In 934 Athelstan, quite probably the first king of England proper, had attacked Scotland and Strathclyde, three years later Constantine III king of Scotland and Owain map Dyfnwal king of Strathclyde responded by uniting with Olafr Gothfrithson (or Anlaf) king of Dublin and leading their combined forces against Athelstan.

The opposing forces met at the Battle of Brunanburh, where Athelstan won a famous victory; Eochain the Bald was killed together with another four northern 'kings' and severn Irish earls from Olaf's army. It was one of the defining moments in the history of England; according to Winston Churchill it was one of the three battles to which the English owed their existence as a nation. One might argue that one battle was neither here nor there, but it certainly retains a symbolic significance as the first military victory of an English as opposed to Anglo-Saxon king.

The exact location of the battle is not known. The twelfth century chronicler Florence of Worcester placed it near the river Humber, but it was most likely fought somewhere in northwestern England or southwestern Scotland, along the Solway Firth.

The battle was the subject of an early English poem, known naturally enough as "The Battle of Brunanburh". The poem is recorded in four manuscript copies of The Anglo-Saxon Chronicle, and in fact serves as the entry for the year 937, although it is entirely unclear as to whether the poem was written specifically for the The Anglo-Saxon Chronicle, or an entirely independent work that was simply incorporated into later manuscript copies of the Chronicles.

The poem was originally written in Anglo-Saxon, or Old English if you prefer, a language quite unintelligible to the modern ear, hence the following is the text of Alfred Lord Tennyson's 1876 translation into something approaching Modern English. (Incidentally the reference to Welshmen at the end refers to the Strathclyde 'Welsh', rather than the Welsh 'Welsh' who were not present at the battle.)

Athelstan King,
Lord among Earls,
Bracelet-bestower and
Baron of Barons,
He with his Brother,
Edmund Atheling,
Gaining a lifelong
Glory in battle,
Slew with the sword-edge
There by Brunanburh,
Brake the shield-wall,
Hew'd the linden-wood,
Hack'd the battle-shield,
Sons of Edward with hammer'd brands.
Theirs was a greatness
Got from their grand-sires
Theirs that so often in
Strife with their enemies
Struck for their hoards and their hearths
and their homes.
Bow'd the spoiler,
Bent the Scotsman,
Fell the ship-crews
Doom'd to the death.
All the field with blood of the fighters
Flow'd, from when the first the great
Sun-star of morning-tide
Lamp of the Lord God
Lord everlasting,
Glode over earth till the glorious creature
Sank to his setting.
There lay many a man
Marr'd by the javelin,
Men of the Northland
Shot over shield.
There was the Scotsman
Weary of war.
We the West-Saxons,
Long as the daylight
Lasted, in companies
Troubled the track of
the host that we hated;
Grimly with swords that were sharp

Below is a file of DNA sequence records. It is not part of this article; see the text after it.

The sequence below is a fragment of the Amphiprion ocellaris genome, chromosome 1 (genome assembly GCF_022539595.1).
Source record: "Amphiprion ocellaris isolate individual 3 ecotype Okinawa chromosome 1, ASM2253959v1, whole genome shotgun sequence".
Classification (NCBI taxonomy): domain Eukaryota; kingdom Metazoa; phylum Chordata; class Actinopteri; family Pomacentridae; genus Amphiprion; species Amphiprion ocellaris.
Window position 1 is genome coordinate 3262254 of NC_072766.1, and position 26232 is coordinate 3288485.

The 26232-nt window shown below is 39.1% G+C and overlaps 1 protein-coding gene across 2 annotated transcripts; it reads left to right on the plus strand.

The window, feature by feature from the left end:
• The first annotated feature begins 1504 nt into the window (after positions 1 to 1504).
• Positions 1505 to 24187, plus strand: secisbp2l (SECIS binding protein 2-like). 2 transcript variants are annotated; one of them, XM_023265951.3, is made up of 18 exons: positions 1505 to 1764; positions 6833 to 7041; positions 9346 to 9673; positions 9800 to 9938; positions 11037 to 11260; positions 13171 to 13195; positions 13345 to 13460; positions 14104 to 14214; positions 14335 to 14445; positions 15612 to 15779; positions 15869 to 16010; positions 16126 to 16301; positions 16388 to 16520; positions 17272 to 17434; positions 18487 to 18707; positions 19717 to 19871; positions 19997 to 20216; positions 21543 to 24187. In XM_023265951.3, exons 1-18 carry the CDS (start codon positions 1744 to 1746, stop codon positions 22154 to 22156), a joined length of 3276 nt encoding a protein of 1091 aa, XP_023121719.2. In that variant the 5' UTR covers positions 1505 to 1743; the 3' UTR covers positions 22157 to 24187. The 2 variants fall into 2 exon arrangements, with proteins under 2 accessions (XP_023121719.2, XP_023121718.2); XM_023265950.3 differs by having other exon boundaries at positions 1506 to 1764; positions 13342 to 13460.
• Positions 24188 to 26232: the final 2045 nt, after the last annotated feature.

from the grindstone,
Fiercely we hack'd at the flyers before us.
Mighty the Mercian,
Hard was his hand-play,
Sparing not any of
Those that with Anlaf,
Warriors over the
Weltering waters
Borne in the bark's-bosom
Drew to this island
Doom'd to the death.
Five young kings put asleep by the sword-stroke,
Seven strong earls of the army of Anlaf
Fell on the war-field, numberless numbers, Shipmen and Scotsmen.
Then the Norse leader
Dire was his need of it,
Few were his following
Fled to his war-ship;
Fleeted his vessel to sea with the king in it,
Saving his life on the fallow flood.
Also the crafty one,
Crept to his North again,
Hoar-headed hero!
Slender warrant had
He to be proud of
The welcome of war-knives
He that was reft of his
Folk and his friends that had
Fallen in conflict,
Leaving his son too
Lost in the carnage,
Mangled to morsels,
A youngster in war!
Slender reason had
He to be glad of
The clash of the war-glaive
Traitor and trickster
And spurner of treaties
He nor had Anlaf
With armies so broken
A reason for bragging
That they had the better
In perils of battle
On places of slaughter
The struggle of standards,
The rush of the javelins,
The crash of the charges,
The wielding of weapons
The play that they play'd with
The children of Edward.
Then with their nail'd prow
Parted the Norsemen, a
Blood-redden'd relic of
Javelins over
The jarring breaker, the deep-sea billow,
Shaping their way toward Dyflen again,
Shamed in their souls.
Also the brethren,
King and Atheling,
Each in his glory,
Went to his own in his own West-Saxonland,
Glad of the war.
Many a carcase they left to be carrion,
Many a livid one, many a sallow-skin
Left for the white-tail'd eagle to tear it, and
Left for the horny-nibb'd raven to rend it, and
Gave to the garbaging war-hawk to gorge it, and
That gray beast, the wolf of the weald.
Never had huger
Slaughter of heroes
Slain by the sword edge
Such as old writers
Have writ of in histories
Hapt in this isle, since
Up from the East hither
Saxon and Angle from
Over the broad billow
Broke into Britain with
Haughty war-workers who
Harried the Welshman, when
Earls that were lured by the
Hunger of glory gat
Hold of the land.

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